South Asia was globally important during the Cold War era and remains relevant to world’s peace and security in today’s troubled environment. The policy of containment, in its final phase, was enacted on the soil and rugged mountains of this region with Pakistan and Afghanistan playing a decisive role in dismantling what the free world once called the ‘evil empire” of the former Soviet Union. The same two countries now constitute the pivotal frontline and battlefield of the ongoing global war on terror.

The genesis of the Afghan crisis is rooted in the chaos and conflict that engulfed this unfortunate country in the aftermath of the Soviet-Afghan war. The tragedy of September 11 becomes relevant to the Afghan crisis only as an epilogue to this sad chapter, which till now remains unclosed from the previous century. And the fact remains that opportunities were missed in managing the Afghan imbroglio for good reasons as well as bad, and the unpalatable consequences could have been avoided if a country as chaotic and as primitive as Afghanistan, after Soviet withdrawal, had been treated with greater care and compassion, and assisted in its gradual transition to global standards of conduct and behaviour.

On our part, in the aftermath of Soviet pullout, we did make every effort to encourage and facilitate the Afghans to develop a broad-based and multi-ethnic political dispensation. In 1991, we brokered the Islamabad Accord among all the Afghan parties, which remains a testimony of our commitment to promoting a genuine home-grown peace process at that crucial time in Afghanistan. Unfortunately, the Afghan warlords failed to honour their commitments under that accord. Even when the Taliban were in power, we struggled hard to bring about a negotiated solution to the Afghan conflict.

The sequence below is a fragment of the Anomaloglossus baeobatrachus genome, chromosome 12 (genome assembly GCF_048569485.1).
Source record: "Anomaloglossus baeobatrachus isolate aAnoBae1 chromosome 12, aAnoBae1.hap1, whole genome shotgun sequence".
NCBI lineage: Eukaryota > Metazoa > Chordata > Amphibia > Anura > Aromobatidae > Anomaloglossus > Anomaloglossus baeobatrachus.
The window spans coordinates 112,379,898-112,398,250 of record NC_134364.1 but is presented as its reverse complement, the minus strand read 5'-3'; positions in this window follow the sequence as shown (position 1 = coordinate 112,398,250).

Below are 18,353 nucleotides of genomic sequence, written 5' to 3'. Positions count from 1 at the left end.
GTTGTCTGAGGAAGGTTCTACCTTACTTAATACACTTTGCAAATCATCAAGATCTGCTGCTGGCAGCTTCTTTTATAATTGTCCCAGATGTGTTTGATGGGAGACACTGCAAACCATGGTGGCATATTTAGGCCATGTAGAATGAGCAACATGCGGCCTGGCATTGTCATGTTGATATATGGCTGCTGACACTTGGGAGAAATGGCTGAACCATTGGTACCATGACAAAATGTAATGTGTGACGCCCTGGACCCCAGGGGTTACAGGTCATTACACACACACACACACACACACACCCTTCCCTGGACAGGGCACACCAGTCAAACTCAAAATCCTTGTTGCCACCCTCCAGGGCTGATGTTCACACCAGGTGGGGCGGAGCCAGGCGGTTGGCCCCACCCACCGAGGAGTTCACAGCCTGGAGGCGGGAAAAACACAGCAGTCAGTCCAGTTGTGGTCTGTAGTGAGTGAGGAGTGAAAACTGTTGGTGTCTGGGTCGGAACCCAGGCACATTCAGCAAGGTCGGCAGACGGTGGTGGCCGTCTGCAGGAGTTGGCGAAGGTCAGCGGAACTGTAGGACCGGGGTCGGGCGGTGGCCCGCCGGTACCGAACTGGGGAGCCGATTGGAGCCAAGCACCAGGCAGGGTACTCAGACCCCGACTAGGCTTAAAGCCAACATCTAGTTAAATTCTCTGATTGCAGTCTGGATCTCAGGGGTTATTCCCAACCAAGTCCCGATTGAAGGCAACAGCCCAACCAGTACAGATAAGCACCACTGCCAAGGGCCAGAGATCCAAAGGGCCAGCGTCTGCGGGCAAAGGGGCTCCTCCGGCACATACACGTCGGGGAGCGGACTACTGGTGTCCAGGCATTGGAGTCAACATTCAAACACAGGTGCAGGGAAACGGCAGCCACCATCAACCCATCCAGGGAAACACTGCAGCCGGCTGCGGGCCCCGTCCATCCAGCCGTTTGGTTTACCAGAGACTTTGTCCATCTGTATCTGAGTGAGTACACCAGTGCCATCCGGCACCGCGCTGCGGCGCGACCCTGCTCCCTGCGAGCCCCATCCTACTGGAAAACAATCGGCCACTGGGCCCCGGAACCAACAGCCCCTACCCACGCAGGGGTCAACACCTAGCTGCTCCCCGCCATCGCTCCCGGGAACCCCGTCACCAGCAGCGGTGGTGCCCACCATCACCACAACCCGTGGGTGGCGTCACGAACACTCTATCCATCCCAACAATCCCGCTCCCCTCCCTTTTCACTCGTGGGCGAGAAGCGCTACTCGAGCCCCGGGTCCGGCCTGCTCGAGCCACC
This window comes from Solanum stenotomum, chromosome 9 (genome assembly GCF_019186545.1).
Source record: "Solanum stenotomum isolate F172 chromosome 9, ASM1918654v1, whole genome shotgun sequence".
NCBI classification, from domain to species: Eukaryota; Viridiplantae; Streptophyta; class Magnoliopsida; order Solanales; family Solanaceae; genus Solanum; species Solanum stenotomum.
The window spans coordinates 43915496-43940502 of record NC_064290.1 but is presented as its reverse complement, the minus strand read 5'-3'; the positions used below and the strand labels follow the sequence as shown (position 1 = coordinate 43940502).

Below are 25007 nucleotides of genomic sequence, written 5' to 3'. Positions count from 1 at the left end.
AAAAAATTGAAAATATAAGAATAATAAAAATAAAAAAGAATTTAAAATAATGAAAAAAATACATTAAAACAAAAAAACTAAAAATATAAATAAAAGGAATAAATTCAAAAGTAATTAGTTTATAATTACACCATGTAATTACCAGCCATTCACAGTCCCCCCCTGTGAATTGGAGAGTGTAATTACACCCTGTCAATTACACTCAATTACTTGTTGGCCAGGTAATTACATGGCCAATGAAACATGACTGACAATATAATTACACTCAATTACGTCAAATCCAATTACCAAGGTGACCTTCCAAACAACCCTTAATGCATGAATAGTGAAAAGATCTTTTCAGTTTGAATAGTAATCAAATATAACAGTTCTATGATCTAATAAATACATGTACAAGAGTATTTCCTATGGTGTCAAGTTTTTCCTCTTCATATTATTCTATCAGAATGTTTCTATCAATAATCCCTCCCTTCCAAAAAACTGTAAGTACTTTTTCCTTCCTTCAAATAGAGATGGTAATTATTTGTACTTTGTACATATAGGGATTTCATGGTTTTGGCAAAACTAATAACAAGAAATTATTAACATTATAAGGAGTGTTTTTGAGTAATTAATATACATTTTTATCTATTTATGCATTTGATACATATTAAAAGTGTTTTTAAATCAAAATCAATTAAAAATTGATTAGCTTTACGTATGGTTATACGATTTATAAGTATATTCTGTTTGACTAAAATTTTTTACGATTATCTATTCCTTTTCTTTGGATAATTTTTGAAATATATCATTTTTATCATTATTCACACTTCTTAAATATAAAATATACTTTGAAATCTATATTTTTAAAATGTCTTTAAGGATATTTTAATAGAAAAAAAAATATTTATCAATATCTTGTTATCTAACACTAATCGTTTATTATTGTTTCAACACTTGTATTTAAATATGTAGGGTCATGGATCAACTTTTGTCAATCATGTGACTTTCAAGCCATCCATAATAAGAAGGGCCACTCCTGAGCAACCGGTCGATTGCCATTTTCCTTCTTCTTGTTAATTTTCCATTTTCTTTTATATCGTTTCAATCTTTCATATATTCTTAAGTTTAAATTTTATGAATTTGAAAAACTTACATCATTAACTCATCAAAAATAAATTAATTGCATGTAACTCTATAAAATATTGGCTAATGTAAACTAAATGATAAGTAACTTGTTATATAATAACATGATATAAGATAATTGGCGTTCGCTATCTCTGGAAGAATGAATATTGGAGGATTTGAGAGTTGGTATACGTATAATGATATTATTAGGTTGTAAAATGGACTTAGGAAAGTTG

Peace in Afghanistan is now long overdue. The US may have its own political agenda, but both Pakistan and Afghanistan have already suffered for too long and cannot afford another cataclysm. The role that they are required to play to make the world safer and more peaceful is inevitably conditioned by the prevailing political, socio-economic and security environment of their region. The effectiveness of their role and capability in any peace process will suffer, if other conflicts and disputes continue to engage and divert their attention and resources.

Indeed, the Afghans are not the only victims of the Afghan tragedy. Pakistan has suffered more in multiple ways in terms of refugee influx, socio-economic burden, rampant terrorism and protracted conflict in its border areas with Afghanistan. This is a reality that even Obama’s Secretary of State Hillary Clinton acknowledged two years ago in a Congressional testimony. She accepted the US had a share in creating the problem that now plagues Pakistan. The Afghan crisis, both during and post-Soviet occupation era, has had a direct impact on Pakistan’s social, cultural, political, economic and strategic interests.

For decades, Pakistan has remained burdened with millions of Afghan refugees and afflicted by a culture of drugs and guns, commonly known as the “Kalashnikov” culture, which has constantly been tearing apart its social and political fabric. As a battleground of the ongoing US-led Afghan war, Pakistan could not escape the fallout of the crisis as a result of protracted violence, massive displacement, trade and production slowdown, export stagnation, investor hesitation, and concomitant law and order situation.

In recent years, the US has also been targeting Pakistan with military incursions and drone attacks in our tribal areas. This has had an alarmingly adverse impact on Pakistan’s psyche, which already is perturbed by America’s continued indifference to its legitimate security concerns and sensitivities. Our problems are further aggravated by the complex regional configuration with a growing Indo-US nexus, India’s strategic ascendancy in the region and its unprecedented influence in Afghanistan with serious nuisance potential to use the Afghan soil for undermining Pakistan’s security interests.